Unlike email and other forms of digital marketing, direct mail has a physical presence that’s hard to ignore. Once it arrives at the recipient’s address, it has to be handled – either opened and read or, heaven forbid, put straight in the trash. Your message needs to come across loud and clear if you want to avoid the second category.
Direct mail design is the first thing people notice about your campaign. Does the envelope look interesting; does it build intrigue and make people wonder what’s inside? The colors, the printed font, the positioning of elements or graphics, all make an impression. The printed matter inside will inform readers of your offer, but the outside design is what attracts them to open it. Do a little work with color and font, layout and space to get a feel for what looks good.
After good design has tempted your recipient to open and peek inside the envelope, your choice of written content will either draw them further into your world or rocket them straight back out again.
So, what constitutes “good” copy? It must:
- Contain clear, straightforward wording
- Present factual information without hyperbole
- Use appropriate language and tone
- Solutions to their problems or answers to their needs
- Put them (not the offer) first
- Pique their interest
- Call on them to take action
A Focused Message
Often, businesses try to incorporate too much into a single piece of direct mail. Avoid this by being completely clear about the message you intend to convey. Once you’re certain about the purpose of your message, include only relevant information.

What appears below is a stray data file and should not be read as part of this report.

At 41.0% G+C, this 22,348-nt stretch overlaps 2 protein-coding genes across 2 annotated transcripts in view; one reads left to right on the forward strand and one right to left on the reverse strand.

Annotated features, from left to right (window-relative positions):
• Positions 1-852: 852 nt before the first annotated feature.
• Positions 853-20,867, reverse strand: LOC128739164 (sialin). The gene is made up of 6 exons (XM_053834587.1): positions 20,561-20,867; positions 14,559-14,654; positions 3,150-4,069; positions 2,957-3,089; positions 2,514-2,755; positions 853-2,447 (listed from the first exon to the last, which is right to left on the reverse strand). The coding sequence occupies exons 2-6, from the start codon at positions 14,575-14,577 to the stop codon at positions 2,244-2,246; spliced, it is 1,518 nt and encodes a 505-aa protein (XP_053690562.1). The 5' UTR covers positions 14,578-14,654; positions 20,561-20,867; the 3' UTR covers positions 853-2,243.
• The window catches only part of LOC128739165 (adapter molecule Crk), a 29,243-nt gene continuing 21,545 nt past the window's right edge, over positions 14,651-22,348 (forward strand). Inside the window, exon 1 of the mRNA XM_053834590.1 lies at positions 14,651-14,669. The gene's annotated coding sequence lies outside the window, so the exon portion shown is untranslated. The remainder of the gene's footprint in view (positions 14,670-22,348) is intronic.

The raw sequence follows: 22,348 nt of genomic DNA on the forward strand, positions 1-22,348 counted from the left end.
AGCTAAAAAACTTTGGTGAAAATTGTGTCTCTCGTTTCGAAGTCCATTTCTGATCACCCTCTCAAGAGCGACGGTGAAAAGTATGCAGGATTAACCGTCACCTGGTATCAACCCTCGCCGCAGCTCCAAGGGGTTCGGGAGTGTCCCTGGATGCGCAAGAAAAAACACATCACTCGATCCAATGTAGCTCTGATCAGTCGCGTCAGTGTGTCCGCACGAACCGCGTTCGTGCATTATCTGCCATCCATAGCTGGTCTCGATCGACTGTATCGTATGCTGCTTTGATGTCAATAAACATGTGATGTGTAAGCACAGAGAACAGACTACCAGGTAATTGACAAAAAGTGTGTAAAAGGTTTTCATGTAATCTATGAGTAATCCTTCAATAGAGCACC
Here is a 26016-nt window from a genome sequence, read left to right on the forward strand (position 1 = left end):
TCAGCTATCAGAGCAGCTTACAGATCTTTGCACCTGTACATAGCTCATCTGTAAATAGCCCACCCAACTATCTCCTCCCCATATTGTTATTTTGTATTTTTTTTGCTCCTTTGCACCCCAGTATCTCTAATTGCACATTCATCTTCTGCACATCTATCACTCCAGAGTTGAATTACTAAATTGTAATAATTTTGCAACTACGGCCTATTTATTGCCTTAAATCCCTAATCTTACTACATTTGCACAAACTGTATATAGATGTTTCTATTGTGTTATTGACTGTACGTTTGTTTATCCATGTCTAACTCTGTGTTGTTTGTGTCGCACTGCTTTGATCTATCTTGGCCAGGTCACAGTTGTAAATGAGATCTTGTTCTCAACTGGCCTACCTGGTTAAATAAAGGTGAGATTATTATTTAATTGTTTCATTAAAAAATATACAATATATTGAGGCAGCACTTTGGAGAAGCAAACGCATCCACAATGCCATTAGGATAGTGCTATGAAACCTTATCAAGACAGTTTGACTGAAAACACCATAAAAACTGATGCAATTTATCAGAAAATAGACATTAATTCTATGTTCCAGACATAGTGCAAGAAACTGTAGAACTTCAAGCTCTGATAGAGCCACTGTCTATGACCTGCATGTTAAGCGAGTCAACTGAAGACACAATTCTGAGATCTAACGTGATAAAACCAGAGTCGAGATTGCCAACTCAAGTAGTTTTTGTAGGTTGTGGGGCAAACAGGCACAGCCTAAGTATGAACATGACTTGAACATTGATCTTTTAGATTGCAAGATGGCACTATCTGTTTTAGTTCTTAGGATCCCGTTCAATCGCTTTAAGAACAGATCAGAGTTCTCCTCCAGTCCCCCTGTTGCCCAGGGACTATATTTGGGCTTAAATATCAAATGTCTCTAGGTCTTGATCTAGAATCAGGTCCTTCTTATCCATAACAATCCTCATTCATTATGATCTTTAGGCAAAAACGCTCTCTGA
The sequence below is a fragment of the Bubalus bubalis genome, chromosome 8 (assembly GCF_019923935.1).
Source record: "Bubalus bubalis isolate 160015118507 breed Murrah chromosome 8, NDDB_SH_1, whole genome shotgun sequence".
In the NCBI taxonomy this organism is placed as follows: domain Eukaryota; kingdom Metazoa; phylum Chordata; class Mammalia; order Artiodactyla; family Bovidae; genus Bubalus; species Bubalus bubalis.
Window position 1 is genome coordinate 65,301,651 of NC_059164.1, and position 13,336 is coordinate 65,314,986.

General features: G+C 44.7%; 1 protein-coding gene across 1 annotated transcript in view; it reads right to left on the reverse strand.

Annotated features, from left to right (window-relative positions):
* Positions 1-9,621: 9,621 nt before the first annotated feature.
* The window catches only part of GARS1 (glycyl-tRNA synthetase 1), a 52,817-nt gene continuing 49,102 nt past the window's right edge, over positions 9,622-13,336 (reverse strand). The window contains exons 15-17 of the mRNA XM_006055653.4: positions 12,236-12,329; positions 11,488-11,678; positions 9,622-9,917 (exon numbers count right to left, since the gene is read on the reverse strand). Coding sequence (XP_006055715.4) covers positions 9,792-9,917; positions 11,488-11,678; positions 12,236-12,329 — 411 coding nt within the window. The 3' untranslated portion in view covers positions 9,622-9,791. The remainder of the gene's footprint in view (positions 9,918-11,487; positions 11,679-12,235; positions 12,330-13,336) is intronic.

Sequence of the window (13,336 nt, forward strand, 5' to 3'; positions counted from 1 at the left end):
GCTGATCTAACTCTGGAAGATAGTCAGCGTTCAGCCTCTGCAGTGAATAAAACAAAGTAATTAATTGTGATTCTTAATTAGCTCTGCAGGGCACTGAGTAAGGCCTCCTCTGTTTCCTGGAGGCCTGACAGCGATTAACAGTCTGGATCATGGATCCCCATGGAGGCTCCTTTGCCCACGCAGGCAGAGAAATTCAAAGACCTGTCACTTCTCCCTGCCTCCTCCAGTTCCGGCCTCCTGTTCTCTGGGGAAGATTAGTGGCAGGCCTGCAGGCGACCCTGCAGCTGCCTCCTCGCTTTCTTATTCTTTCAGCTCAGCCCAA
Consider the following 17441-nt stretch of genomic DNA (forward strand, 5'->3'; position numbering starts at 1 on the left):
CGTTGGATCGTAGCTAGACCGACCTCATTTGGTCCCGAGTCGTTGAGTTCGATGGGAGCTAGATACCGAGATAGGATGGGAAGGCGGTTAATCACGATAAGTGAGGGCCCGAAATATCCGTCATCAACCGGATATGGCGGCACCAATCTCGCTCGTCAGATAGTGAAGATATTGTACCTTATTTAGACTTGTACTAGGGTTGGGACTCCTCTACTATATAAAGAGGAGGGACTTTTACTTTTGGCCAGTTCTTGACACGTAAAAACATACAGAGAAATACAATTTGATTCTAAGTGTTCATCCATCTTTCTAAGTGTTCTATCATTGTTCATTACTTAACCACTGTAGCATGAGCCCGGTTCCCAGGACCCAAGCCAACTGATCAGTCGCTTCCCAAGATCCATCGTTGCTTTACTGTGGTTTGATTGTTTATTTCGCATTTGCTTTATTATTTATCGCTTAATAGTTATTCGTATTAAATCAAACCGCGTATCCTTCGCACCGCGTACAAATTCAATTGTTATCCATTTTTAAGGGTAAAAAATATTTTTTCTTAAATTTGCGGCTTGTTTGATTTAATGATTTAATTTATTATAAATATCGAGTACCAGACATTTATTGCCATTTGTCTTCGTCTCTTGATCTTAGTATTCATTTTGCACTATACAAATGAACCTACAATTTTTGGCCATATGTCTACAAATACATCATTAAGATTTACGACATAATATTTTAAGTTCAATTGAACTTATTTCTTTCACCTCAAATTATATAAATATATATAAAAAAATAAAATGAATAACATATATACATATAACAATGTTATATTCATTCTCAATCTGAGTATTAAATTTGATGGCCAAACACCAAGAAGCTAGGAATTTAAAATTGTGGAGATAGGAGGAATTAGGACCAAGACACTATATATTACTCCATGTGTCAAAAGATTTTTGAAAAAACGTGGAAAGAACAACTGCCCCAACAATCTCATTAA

A few things to NOT do:
- Don’t use more words than you need to get the message across
- Don’t cram every product image you have on the page
- Don’t use an inappropriate font
All of the above create a cluttered appearance that looks hard to read. Keep your direct mail design clear, clean and simple so your message shines through. If you have more information than will comfortably fit in your mailer, invite readers to visit your website or ask them to get on the phone to you.
A scattergun attack with direct mail might get you blanket coverage in a location, but the best results come from taking more of a sniper approach. Start with your own mailing list, digging out those customers who’re the best match for your offer. It could be a location match, an income match, be age-based or any number of other demographics. Knowing your customer and how they’ll likely respond to your offer will help you communicate more effectively.
Speak Directly to Readers
Variable data printing lets you send out personalized messages via direct mail. For recipients, it’s more like getting a letter intended for you than a piece of marketing mail. You can tailor your message to match exact customer situations, especially those that already have accounts with you or have purchased from you in the past. Even though we know deep down that the company secretary didn’t type a letter just to us, personalized messages make everyone feel a bit special. It’s a purely psychological thing, but it works.